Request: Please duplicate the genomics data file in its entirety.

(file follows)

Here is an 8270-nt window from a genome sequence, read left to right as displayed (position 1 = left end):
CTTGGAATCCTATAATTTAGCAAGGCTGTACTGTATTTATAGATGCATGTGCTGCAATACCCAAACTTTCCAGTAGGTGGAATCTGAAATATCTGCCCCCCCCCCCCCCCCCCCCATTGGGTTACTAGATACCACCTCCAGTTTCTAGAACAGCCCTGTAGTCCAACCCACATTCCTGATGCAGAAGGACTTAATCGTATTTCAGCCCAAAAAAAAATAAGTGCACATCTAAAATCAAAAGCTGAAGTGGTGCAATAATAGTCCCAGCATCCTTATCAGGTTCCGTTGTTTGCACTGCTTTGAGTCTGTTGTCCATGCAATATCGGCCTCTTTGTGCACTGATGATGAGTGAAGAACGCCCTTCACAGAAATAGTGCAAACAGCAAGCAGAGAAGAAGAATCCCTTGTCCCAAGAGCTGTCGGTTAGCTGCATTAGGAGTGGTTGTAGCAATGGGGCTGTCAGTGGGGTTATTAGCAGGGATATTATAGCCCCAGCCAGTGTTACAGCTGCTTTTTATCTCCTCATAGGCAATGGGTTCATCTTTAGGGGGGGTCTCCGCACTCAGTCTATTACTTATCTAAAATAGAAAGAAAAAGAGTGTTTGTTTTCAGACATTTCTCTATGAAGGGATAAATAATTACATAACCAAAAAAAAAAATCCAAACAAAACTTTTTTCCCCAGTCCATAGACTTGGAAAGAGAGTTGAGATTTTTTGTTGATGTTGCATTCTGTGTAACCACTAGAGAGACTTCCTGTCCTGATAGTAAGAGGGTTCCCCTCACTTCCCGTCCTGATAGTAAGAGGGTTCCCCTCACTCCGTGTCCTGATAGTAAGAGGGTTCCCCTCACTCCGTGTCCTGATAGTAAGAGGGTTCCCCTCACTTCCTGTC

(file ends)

Here is an 8270-nt window from a genome sequence, read left to right as displayed (position 1 = left end):
CTTGGAATCCTATAATTTAGCAAGGCTGTACTGTATTTATAGATGCATGTGCTGCAATACCCAAACTTTCCAGTAGGTGGAATCTGAAATATCTGCCCCCCCCCCCCCCCCCCCCATTGGGTTACTAGATACCACCTCCAGTTTCTAGAACAGCCCTGTAGTCCAACCCACATTCCTGATGCAGAAGGACTTAATCGTATTTCAGCCCAAAAAAAAATAAGTGCACATCTAAAATCAAAAGCTGAAGTGGTGCAATAATAGTCCCAGCATCCTTATCAGGTTCCGTTGTTTGCACTGCTTTGAGTCTGTTGTCCATGCAATATCGGCCTCTTTGTGCACTGATGATGAGTGAAGAACGCCCTTCACAGAAATAGTGCAAACAGCAAGCAGAGAAGAAGAATCCCTTGTCCCAAGAGCTGTCGGTTAGCTGCATTAGGAGTGGTTGTAGCAATGGGGCTGTCAGTGGGGTTATTAGCAGGGATATTATAGCCCCAGCCAGTGTTACAGCTGCTTTTTATCTCCTCATAGGCAATGGGTTCATCTTTAGGGGGGGTCTCCGCACTCAGTCTATTACTTATCTAAAATAGAAAGAAAAAGAGTGTTTGTTTTCAGACATTTCTCTATGAAGGGATAAATAATTACATAACCAAAAAAAAAAATCCAAACAAAACTTTTTTCCCCAGTCCATAGACTTGGAAAGAGAGTTGAGATTTTTTGTTGATGTTGCATTCTGTGTAACCACTAGAGAGACTTCCTGTCCTGATAGTAAGAGGGTTCCCCTCACTTCCCGTCCTGATAGTAAGAGGGTTCCCCTCACTCCGTGTCCTGATAGTAAGAGGGTTCCCCTCACTCCGTGTCCTGATAGTAAGAGGGTTCCCCTCACTTCCTGTC